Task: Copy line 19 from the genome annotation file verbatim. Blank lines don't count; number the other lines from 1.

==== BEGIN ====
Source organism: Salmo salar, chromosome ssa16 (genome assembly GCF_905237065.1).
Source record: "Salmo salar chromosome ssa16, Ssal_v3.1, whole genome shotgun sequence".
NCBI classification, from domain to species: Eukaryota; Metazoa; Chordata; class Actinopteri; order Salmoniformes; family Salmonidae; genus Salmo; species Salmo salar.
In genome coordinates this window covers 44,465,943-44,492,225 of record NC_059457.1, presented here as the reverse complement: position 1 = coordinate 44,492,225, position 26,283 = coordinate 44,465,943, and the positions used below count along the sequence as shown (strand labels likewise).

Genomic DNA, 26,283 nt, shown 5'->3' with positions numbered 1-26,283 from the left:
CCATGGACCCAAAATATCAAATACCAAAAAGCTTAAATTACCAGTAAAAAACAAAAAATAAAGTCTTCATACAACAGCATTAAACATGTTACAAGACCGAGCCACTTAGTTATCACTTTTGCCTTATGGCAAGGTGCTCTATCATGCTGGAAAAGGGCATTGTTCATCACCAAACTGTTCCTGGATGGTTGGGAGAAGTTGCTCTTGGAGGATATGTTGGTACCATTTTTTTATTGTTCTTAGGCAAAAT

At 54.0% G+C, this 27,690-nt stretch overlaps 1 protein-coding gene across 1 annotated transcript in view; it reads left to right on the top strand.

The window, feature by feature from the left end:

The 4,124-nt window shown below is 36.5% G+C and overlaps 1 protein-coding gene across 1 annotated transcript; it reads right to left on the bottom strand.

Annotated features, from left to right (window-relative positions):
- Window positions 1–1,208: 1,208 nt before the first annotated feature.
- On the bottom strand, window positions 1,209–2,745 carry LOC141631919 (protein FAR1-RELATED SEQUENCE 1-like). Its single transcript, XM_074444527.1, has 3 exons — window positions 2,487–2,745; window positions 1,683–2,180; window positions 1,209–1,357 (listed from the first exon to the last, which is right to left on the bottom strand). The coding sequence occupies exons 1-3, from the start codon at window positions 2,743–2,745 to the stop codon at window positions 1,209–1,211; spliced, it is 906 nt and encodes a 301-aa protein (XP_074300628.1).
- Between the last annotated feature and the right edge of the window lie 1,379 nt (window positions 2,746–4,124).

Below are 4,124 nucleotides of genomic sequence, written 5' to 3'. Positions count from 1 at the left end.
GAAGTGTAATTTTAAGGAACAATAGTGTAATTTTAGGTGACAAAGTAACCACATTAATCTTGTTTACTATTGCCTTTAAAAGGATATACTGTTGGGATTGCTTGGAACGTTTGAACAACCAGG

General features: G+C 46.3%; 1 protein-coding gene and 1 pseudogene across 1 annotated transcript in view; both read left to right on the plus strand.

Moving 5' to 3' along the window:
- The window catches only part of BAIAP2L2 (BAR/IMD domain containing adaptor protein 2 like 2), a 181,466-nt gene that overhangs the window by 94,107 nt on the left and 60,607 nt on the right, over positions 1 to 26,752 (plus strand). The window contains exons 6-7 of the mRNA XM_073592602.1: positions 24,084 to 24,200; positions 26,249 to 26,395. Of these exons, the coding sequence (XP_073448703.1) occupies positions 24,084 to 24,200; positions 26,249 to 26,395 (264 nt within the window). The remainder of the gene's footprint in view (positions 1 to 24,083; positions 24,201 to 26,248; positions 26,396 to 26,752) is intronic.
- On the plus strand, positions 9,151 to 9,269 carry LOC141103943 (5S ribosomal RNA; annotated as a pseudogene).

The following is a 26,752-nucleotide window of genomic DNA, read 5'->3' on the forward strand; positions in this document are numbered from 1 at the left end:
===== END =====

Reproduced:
- On the plus strand, positions 9,151 to 9,269 carry LOC141103943 (5S ribosomal RNA; annotated as a pseudogene).